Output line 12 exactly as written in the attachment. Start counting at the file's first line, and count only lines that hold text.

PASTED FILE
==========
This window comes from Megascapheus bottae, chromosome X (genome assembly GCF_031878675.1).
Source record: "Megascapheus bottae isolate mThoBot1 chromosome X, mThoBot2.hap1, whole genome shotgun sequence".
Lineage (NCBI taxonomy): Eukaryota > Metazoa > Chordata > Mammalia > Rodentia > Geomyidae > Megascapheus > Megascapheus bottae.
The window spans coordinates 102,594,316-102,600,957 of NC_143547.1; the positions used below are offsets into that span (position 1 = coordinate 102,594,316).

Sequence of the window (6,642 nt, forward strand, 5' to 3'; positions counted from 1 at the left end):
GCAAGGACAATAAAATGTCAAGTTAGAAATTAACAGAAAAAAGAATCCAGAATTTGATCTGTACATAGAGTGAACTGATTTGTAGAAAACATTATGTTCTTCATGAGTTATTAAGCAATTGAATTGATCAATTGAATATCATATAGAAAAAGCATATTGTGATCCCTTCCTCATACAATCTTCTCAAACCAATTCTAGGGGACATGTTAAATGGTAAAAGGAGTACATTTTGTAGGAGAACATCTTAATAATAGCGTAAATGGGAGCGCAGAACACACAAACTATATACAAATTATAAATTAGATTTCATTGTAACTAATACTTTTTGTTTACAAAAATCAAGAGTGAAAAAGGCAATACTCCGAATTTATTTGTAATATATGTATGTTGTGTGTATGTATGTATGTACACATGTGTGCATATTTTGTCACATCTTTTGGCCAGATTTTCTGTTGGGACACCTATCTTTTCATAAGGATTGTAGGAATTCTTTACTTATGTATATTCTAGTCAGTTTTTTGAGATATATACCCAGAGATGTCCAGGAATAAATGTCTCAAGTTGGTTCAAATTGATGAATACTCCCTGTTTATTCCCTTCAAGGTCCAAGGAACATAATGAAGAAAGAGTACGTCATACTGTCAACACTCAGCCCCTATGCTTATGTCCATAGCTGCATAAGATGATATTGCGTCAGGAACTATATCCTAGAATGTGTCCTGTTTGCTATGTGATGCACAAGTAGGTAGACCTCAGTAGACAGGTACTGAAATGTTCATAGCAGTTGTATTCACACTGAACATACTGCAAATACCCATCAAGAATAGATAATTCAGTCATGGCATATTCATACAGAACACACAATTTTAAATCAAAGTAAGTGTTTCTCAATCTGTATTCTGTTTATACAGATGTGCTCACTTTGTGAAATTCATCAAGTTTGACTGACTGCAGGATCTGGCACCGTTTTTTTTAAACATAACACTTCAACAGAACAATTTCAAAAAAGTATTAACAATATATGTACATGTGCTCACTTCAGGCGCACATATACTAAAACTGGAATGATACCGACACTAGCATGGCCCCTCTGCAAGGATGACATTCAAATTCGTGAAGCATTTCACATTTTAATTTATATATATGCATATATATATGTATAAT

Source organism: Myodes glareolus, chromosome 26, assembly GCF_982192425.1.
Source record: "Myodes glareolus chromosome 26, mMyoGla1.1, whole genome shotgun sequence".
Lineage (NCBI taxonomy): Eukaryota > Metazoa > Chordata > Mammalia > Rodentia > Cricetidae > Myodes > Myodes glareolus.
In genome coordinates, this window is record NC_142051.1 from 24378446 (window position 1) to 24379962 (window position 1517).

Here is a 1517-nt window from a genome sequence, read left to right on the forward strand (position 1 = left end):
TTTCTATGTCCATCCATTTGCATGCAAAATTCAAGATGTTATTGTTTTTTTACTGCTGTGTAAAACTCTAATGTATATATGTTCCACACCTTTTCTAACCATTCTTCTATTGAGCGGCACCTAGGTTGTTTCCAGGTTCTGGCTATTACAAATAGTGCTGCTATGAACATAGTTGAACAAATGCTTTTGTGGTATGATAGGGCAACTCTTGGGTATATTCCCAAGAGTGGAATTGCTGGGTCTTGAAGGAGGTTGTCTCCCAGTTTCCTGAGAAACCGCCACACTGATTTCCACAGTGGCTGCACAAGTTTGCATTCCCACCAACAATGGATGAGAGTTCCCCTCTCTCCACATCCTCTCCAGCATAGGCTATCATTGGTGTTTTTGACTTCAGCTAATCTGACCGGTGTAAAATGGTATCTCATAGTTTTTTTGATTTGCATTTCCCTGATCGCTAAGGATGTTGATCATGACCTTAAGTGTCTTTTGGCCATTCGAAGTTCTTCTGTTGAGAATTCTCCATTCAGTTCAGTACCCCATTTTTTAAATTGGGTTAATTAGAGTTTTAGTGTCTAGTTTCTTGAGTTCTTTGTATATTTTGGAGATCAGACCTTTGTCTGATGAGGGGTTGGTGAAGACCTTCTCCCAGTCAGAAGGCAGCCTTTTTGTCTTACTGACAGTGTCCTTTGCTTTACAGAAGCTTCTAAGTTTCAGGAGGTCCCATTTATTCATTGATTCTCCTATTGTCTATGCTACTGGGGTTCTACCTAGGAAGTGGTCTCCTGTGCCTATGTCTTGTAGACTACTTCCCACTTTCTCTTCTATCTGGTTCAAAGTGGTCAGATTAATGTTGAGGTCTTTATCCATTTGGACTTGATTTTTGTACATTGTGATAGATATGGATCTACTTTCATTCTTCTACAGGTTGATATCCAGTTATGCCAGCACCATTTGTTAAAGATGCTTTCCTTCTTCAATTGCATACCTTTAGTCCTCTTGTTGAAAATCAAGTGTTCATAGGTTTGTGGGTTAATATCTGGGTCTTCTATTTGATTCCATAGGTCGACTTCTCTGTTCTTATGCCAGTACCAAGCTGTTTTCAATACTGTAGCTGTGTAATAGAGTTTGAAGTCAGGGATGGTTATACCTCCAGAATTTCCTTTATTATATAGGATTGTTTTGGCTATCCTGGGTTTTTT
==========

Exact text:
TTTCTATGTCCATCCATTTGCATGCAAAATTCAAGATGTTATTGTTTTTTTACTGCTGTGTAAAACTCTAATGTATATATGTTCCACACCTTTTCTAACCATTCTTCTATTGAGCGGCACCTAGGTTGTTTCCAGGTTCTGGCTATTACAAATAGTGCTGCTATGAACATAGTTGAACAAATGCTTTTGTGGTATGATAGGGCAACTCTTGGGTATATTCCCAAGAGTGGAATTGCTGGGTCTTGAAGGAGGTTGTCTCCCAGTTTCCTGAGAAACCGCCACACTGATTTCCACAGTGGCTGCACAAGTTTGCATTCCCACCAACAATGGATGAGAGTTCCCCTCTCTCCACATCCTCTCCAGCATAGGCTATCATTGGTGTTTTTGACTTCAGCTAATCTGACCGGTGTAAAATGGTATCTCATAGTTTTTTTGATTTGCATTTCCCTGATCGCTAAGGATGTTGATCATGACCTTAAGTGTCTTTTGGCCATTCGAAGTTCTTCTGTTGAGAATTCTCCATTCAGTTCAGTACCCCATTTTTTAAATTGGGTTAATTAGAGTTTTAGTGTCTAGTTTCTTGAGTTCTTTGTATATTTTGGAGATCAGACCTTTGTCTGATGAGGGGTTGGTGAAGACCTTCTCCCAGTCAGAAGGCAGCCTTTTTGTCTTACTGACAGTGTCCTTTGCTTTACAGAAGCTTCTAAGTTTCAGGAGGTCCCATTTATTCATTGATTCTCCTATTGTCTATGCTACTGGGGTTCTACCTAGGAAGTGGTCTCCTGTGCCTATGTCTTGTAGACTACTTCCCACTTTCTCTTCTATCTGGTTCAAAGTGGTCAGATTAATGTTGAGGTCTTTATCCATTTGGACTTGATTTTTGTACATTGTGATAGATATGGATCTACTTTCATTCTTCTACAGGTTGATATCCAGTTATGCCAGCACCATTTGTTAAAGATGCTTTCCTTCTTCAATTGCATACCTTTAGTCCTCTTGTTGAAAATCAAGTGTTCATAGGTTTGTGGGTTAATATCTGGGTCTTCTATTTGATTCCATAGGTCGACTTCTCTGTTCTTATGCCAGTACCAAGCTGTTTTCAATACTGTAGCTGTGTAATAGAGTTTGAAGTCAGGGATGGTTATACCTCCAGAATTTCCTTTATTATATAGGATTGTTTTGGCTATCCTGGGTTTTTT